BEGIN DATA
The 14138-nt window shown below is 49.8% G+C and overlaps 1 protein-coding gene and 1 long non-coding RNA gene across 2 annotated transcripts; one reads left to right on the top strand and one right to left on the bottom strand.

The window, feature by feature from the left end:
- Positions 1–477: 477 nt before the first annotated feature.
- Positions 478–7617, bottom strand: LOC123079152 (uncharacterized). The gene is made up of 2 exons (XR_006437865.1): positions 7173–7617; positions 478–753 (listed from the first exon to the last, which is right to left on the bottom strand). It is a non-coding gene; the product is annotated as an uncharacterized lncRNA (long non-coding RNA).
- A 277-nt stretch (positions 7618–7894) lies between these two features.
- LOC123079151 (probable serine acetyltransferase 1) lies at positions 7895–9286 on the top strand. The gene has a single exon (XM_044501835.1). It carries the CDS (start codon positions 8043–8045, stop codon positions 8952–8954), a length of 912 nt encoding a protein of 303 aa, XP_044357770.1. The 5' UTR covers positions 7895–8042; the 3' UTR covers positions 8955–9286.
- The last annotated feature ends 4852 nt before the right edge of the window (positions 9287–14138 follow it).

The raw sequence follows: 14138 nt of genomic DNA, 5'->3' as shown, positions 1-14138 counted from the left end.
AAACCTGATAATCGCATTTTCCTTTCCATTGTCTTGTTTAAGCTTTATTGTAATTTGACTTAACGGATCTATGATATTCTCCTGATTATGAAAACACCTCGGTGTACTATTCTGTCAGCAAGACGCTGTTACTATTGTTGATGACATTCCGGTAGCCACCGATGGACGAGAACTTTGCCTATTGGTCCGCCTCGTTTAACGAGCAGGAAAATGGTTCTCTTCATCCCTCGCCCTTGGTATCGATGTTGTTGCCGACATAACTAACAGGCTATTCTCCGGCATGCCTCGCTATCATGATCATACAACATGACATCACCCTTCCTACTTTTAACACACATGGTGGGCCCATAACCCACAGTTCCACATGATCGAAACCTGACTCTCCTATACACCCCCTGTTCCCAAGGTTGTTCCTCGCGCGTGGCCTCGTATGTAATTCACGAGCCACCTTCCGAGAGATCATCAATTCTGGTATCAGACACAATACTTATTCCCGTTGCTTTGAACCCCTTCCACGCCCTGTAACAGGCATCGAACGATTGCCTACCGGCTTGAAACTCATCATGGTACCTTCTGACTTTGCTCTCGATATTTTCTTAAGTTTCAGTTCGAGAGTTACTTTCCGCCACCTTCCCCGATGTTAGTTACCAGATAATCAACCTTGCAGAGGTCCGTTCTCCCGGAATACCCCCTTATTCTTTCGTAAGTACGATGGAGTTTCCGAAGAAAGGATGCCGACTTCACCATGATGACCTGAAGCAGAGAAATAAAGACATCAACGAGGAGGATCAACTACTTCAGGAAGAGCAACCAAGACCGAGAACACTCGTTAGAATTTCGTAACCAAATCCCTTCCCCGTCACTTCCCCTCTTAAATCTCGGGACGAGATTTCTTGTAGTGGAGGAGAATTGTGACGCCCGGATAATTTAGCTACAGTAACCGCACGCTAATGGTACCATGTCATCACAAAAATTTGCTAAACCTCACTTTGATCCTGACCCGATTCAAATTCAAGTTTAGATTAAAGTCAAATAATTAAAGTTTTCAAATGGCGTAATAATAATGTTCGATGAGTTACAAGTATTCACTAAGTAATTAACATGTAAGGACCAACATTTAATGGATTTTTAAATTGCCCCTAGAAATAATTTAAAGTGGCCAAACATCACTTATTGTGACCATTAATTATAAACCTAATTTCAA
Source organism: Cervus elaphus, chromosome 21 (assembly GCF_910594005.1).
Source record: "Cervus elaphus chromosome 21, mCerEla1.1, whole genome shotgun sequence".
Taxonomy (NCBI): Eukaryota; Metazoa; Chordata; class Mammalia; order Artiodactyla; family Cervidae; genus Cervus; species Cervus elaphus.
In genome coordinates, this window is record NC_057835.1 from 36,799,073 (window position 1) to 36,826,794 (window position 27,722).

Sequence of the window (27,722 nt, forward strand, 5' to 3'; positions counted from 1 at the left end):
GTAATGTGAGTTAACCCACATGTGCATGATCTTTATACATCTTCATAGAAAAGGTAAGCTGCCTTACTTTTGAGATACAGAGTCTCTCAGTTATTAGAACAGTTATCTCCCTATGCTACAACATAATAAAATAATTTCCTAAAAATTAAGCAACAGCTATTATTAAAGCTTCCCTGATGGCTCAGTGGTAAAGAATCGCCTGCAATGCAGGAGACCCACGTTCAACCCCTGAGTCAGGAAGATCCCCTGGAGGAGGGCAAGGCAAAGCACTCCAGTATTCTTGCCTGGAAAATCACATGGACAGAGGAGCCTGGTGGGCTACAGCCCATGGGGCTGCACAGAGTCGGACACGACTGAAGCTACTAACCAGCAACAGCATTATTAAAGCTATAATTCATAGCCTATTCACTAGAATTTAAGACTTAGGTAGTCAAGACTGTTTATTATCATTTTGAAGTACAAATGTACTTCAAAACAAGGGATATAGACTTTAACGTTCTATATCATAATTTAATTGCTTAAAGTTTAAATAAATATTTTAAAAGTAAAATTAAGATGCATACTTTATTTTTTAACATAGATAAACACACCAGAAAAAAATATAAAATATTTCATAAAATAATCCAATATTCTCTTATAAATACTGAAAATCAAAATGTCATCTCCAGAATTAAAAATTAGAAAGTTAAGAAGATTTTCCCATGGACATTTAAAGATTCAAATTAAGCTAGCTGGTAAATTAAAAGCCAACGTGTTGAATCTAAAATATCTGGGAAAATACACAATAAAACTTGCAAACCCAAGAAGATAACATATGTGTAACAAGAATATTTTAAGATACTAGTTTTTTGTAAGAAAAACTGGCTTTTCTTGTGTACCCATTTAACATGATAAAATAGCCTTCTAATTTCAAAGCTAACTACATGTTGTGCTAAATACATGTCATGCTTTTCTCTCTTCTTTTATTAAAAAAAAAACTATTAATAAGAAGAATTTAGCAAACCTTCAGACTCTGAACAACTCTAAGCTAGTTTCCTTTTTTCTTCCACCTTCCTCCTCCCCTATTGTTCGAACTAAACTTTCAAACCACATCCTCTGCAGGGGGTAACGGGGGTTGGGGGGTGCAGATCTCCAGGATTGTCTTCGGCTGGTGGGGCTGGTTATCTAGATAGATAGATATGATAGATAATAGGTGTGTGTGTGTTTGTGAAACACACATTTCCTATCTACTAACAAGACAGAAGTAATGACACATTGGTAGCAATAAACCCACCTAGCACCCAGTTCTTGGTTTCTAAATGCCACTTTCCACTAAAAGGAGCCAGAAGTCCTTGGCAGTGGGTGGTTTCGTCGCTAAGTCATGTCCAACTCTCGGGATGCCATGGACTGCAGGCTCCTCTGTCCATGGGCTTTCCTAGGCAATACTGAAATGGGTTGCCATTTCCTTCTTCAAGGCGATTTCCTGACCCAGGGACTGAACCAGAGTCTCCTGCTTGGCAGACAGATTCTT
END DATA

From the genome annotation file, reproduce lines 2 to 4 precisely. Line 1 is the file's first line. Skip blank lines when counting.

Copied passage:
The window, feature by feature from the left end:
- Positions 1–477: 477 nt before the first annotated feature.
- Positions 478–7617, bottom strand: LOC123079152 (uncharacterized). The gene is made up of 2 exons (XR_006437865.1): positions 7173–7617; positions 478–753 (listed from the first exon to the last, which is right to left on the bottom strand). It is a non-coding gene; the product is annotated as an uncharacterized lncRNA (long non-coding RNA).